Unintentional infection of laboratory rodents can compromise scientific research as well as the health of the animals and animal handlers. The source of contamination often is unknown, but may be introduced by wild rats from surrounding environments. To determine whether rats in Baltimore, Maryland, USA carry infectious agents commonly found in laboratory rodent colonies, we live-trapped 162 rats during 2005 to 2006 and screened them for a panel of viruses, bacteria and parasites. Antibodies against rat coronavirus/ sialodacryoadenitis virus (91.7%), Mycoplasma pulmonis (72.9%), cilia-associated respiratory bacillus (52.1%), rat parvovirus/rat minute virus (29.2%), Kilham rat virus (10.4%), Toolan's H-1 virus (10.4%), Sendai virus (4.2%) and Theiler's mouse encephalomyelitis virus (4.2%), were detected in wild-caught Norway rats. Antibodies against reovirus and pneumonia virus of mice were not detected in wild Norway rats. Endoparasites, including Nippostrongylus braziliensis (71.6%), Rodentolepis nana or Hymenolepis diminuta (34.4%), Hetarakis spumosa (24.1%) and Trichuris muris (14.8%), as well as ectoparasites (14.8%), were identified in wild-caught rats. The risk of pathogen transmission from wild-caught rats to laboratory colonies needs to be mitigated by minimizing exposures rather than assuming wild animals represent a minimal hazard.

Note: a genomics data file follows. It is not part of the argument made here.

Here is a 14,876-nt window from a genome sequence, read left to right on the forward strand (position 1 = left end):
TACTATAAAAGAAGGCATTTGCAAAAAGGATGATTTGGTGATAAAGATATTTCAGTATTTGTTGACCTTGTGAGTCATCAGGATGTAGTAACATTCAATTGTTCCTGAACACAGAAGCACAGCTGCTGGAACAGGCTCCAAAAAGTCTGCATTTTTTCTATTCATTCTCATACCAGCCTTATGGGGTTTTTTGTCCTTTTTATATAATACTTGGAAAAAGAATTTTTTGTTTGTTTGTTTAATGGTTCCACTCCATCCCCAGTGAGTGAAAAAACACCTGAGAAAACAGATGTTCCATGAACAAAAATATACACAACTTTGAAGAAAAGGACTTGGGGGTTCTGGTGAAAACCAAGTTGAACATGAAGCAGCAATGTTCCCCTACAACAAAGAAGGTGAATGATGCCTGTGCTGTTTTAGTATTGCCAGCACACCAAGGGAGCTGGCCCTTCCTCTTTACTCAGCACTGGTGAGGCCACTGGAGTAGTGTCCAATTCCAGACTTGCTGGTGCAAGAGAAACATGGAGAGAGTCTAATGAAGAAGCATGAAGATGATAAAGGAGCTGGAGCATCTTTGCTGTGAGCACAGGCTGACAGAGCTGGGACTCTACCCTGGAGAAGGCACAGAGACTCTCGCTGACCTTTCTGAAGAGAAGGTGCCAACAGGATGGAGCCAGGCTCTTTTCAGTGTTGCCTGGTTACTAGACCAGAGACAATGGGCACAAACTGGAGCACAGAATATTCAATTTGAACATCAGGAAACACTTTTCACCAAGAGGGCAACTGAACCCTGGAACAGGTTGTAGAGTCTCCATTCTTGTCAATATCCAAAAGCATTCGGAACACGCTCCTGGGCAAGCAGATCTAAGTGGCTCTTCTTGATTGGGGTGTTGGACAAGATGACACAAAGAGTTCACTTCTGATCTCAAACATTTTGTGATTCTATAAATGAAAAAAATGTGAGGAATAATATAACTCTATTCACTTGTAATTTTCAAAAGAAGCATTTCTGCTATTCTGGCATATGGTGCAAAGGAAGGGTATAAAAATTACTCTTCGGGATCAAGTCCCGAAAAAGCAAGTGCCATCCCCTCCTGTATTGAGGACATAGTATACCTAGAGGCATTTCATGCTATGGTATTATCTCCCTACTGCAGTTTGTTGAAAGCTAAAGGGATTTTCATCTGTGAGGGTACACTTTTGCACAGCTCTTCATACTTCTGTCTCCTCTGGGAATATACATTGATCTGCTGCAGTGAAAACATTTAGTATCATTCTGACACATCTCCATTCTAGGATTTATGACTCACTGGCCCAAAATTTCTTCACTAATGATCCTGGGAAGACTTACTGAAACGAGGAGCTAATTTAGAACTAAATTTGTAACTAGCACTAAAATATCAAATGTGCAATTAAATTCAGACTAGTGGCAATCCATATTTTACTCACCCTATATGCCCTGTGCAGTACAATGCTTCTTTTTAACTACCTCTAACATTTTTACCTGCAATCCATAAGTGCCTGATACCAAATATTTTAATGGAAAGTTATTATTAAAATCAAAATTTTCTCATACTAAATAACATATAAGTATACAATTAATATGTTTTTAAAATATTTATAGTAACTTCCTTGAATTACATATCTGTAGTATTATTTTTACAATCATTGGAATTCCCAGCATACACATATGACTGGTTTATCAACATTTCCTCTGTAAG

ASJC Scopus subject areas
- Animal Science and Zoology